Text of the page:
20th Century Jewish Religious Thought

JPS has reissued Cohen and Mendes-Flohr’s vintage paintings, might be crucial, complete anthology on hand on twentieth century Jewish suggestion. This striking quantity provides a hundred and forty concise but authoritative essays through well known Jewish figures Eugene Borowitz, Emil Fackenheim, Blu Greenberg, Susannah Heschel, Jacob Neusner, Gershom Scholem, Adin Steinsaltz, and so on. They outline and mirror upon such primary principles as charity, selected humans, loss of life, kinfolk, love, fantasy, pain, Torah, culture and extra. With entries from Aesthetics to Zionism, this booklet presents amazing insights into either the Jewish event and the Judeo-Christian tradition.


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But there are also important differences between Christian and Gnostic anti-Semitism. The dualism of Pauline Christianity does not extend to a denial of the creation of the world by a good God. Nor does Pauline Christianity deny the divine origin of the Torah. Consequently, the Jews cannot be portrayed as enemies of the Light in the same radical way as in Gnosticism. Yet for every element in Gnostic anti-Semitism, there is a corresponding element in Pauline Christianity, and there are certain elements 16 ANTI-JUDAISM AND ANTI-SEMITISM in the latter that further darken the picture of the Jews, making them even more demonic than in Gnosticism.

Yet Maimonides is chiefly concerned to denounce as kofrim not simply those who deny God's existence but also those who hold wrong views about God, for example, that God is not one in the sense he specifies, or that God is corporeal (Guide 1, 36). This makes very good sense, since" existence" as such is empty unless filled with content. Against the kofrim be'ikkar, Maimonides sets the kofrim ba-Torah, who deny the Torah (MT Teshuvah 3:8). Maimonides does not distinguish with sufficient clarity this latter type of kofrim from apikorsim, whose name derives from the philosopher Epicurus.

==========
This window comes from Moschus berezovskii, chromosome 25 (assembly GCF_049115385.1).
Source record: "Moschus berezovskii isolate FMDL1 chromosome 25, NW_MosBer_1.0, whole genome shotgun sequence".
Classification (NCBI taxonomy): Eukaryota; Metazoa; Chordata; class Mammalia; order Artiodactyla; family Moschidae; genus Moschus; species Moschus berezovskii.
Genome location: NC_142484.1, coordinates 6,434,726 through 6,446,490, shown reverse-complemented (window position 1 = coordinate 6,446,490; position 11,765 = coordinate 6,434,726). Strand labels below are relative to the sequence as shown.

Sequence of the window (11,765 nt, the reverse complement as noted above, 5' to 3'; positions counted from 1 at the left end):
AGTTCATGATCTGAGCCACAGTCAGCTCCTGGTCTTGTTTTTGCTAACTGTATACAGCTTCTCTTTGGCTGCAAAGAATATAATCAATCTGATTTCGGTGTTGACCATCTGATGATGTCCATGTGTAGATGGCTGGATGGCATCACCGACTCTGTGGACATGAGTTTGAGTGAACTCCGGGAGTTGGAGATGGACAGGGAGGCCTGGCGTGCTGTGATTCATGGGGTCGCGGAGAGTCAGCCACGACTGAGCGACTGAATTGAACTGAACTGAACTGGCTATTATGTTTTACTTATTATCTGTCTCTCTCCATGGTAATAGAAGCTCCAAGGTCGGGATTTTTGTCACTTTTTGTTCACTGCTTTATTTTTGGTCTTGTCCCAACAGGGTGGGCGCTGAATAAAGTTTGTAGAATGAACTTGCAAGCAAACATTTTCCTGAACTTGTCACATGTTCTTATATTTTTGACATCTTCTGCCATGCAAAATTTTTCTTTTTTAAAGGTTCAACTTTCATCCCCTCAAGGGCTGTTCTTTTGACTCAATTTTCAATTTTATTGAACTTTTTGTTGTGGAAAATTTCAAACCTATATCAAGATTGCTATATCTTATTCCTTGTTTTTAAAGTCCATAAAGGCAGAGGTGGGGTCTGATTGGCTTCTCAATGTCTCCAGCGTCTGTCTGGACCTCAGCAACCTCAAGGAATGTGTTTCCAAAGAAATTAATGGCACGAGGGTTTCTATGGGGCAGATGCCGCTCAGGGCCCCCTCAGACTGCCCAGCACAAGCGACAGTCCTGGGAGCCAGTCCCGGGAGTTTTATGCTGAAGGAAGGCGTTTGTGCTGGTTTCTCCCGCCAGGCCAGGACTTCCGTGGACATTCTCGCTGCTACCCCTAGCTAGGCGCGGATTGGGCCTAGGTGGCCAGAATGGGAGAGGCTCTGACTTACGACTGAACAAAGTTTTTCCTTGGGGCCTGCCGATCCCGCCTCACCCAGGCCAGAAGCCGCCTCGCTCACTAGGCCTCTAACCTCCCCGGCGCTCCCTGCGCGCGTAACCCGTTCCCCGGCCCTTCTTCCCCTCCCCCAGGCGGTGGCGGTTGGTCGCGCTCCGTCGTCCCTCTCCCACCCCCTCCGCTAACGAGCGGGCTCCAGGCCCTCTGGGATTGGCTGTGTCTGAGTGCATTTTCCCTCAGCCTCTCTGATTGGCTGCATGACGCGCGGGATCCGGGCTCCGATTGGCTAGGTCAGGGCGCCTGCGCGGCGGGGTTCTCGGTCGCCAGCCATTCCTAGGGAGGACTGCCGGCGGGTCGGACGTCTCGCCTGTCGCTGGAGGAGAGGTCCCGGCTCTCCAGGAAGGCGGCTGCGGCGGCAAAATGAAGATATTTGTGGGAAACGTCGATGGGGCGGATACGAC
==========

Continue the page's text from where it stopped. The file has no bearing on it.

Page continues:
When this midrash reached Babylonia, however, the sages there understood it literally and objected on halakhic grounds that a contract like the Sinaitic covenant made under conditions of force could not be legally valid, and thus the Israelites could not be held punishable if they violated its conditions (BT Shabo 88a). The case of this aggadah suggests the troubled reaction aggadah, especially midrash aggadah, has historically aroused. Although midrash and aggadah have always been considered part of sacred tradition, as part of the oral Law, in historical fact the two have been the neglected stepchildren of rabbinic literature, ignored and disparaged in favor of the more serious and practical rigors of the halakhah and the Talmud.

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